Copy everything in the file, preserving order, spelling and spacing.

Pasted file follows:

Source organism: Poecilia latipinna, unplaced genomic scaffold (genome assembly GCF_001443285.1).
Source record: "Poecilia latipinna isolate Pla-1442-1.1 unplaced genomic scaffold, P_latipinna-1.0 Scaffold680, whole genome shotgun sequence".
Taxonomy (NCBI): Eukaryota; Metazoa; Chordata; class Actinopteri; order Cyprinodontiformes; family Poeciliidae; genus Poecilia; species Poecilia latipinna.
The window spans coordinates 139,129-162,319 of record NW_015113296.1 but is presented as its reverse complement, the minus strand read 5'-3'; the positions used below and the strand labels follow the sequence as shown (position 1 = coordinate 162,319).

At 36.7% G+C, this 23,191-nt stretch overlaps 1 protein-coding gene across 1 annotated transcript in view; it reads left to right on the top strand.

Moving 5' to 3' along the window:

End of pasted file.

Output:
Source organism: Poecilia latipinna, unplaced genomic scaffold (genome assembly GCF_001443285.1).
Source record: "Poecilia latipinna isolate Pla-1442-1.1 unplaced genomic scaffold, P_latipinna-1.0 Scaffold680, whole genome shotgun sequence".
Taxonomy (NCBI): Eukaryota; Metazoa; Chordata; class Actinopteri; order Cyprinodontiformes; family Poeciliidae; genus Poecilia; species Poecilia latipinna.
The window spans coordinates 139,129-162,319 of record NW_015113296.1 but is presented as its reverse complement, the minus strand read 5'-3'; the positions used below and the strand labels follow the sequence as shown (position 1 = coordinate 162,319).

At 36.7% G+C, this 23,191-nt stretch overlaps 1 protein-coding gene across 1 annotated transcript in view; it reads left to right on the top strand.

Moving 5' to 3' along the window: